Differential tissue-specific expression of cysteine proteinases forms the basis for the fine-tuned mobilization of storage globulin during and after germination in legume seeds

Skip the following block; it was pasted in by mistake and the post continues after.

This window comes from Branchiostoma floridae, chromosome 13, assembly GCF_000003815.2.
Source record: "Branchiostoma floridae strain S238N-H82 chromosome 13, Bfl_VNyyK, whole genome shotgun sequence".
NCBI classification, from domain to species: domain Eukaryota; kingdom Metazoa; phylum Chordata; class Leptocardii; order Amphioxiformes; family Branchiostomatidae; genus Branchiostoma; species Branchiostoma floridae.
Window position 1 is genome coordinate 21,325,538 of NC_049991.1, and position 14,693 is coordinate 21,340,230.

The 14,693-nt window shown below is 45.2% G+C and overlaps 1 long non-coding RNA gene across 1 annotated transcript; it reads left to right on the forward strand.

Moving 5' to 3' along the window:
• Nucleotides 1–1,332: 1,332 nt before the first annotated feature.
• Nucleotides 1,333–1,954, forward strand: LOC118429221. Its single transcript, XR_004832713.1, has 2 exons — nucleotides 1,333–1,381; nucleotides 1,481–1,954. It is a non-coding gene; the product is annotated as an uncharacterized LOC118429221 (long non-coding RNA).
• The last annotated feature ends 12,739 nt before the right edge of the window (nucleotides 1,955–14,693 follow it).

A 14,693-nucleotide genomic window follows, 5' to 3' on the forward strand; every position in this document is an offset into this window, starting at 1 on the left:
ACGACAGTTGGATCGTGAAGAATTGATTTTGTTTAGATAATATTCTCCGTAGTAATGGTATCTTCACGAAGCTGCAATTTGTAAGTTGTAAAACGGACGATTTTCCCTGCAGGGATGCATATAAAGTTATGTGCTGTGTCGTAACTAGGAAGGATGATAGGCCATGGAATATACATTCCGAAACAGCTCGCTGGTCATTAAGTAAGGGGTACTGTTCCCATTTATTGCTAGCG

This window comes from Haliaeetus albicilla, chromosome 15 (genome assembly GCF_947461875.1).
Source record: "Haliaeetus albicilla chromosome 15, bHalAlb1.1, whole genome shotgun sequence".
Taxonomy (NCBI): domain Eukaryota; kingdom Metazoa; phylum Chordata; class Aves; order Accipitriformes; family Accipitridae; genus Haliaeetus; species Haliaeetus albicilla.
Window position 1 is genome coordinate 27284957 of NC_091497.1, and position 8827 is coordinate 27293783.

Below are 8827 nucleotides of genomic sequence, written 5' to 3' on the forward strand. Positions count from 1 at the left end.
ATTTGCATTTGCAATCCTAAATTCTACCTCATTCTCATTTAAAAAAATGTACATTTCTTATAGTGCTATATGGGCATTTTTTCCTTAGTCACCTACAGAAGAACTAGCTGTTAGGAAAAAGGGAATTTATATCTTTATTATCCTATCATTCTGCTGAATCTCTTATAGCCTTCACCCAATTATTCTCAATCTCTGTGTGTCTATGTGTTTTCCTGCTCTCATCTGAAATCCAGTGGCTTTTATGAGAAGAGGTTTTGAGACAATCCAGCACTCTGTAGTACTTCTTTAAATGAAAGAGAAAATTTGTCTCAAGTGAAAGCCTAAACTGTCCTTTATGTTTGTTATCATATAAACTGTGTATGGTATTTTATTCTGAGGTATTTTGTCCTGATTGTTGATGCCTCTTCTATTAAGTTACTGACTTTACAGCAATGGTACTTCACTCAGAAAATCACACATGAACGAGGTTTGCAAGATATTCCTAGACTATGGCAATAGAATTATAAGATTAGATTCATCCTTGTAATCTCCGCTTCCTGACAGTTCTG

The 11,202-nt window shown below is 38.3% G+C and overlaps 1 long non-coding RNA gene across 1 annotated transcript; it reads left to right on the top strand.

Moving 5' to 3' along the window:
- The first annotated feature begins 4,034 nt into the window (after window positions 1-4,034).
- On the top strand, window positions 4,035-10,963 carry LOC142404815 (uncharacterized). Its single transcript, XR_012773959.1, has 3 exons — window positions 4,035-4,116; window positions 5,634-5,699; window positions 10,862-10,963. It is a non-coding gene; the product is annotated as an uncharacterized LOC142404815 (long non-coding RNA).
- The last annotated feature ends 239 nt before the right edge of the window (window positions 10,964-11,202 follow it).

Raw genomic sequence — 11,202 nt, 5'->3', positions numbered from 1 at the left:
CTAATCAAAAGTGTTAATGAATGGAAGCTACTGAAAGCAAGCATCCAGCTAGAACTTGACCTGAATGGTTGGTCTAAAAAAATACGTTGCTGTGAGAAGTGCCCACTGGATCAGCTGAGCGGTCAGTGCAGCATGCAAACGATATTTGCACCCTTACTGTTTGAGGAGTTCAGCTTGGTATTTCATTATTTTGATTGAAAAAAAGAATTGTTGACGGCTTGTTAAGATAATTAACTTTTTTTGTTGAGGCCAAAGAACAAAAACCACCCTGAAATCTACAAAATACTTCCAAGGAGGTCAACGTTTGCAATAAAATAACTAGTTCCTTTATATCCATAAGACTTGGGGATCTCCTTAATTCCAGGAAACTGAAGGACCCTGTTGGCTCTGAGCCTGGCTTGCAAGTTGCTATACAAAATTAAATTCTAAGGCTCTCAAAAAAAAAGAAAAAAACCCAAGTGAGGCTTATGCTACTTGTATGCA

The temporal and spatial distribution of cysteine proteinases (CPRs) was analyzed immunologically and by in situ hybridization to identify the CPRs involved in the initiation of storage-globulin degradation in embryonic axes and cotyledons of germinating vetch (Vicia sativa L.). At the start of germination several CPRs were found in protein bodies in which they might have been stored in the mature seeds. Cysteine proteinase 1 was predominantly found in organs like the radicle, which first start to grow during germination. Cysteine proteinase 2 was also present at the start of germination but displayed a less-specific histological pattern. Proteinase B was involved in the globulin degradation of vetch cotyledons as well. The histological pattern of CPRs followed the distribution of their corresponding mRNAs. The latter were usually detected earlier than the CPRs but the in situ hybridization signals were histologically not as restricted as the immunosignals. Proteolytic activity started in the radicle of the embryonic axis early during germination. Within 24 h after imbibition it had also spread throughout the whole shoot. At the end of germination, newly synthesized CPRs might have supplemented the early detectable CPRs in the axis. In the cotyledons, only the abaxial epidermis and the procambial strands showed proteinase localization during germination. Both CPR1 and CPR2, as well as the less common proteinase B, might have been present as stored proteinases. Three days after imbibition, proteolytic activity had proceeded from the cotyledonary epidermis towards the vascular strands deeper inside the cotyledons. The histochemical detection of the CPRs was in accordance with the previously described histological pattern of globulin mobilization in germinating vetch [Tiedemann J, et al. (2000)]. A similar link between the distribution of CPRs and globulin degradation was found in germinating seeds of Phaseolus vulgaris L. The coincidence of the histological patterns of globulin breakdown with that of the CPRs indicates that at least CPR1, CPR2 and proteinase B are responsible for bulk globulin mobilization in the seeds of the two legumes.
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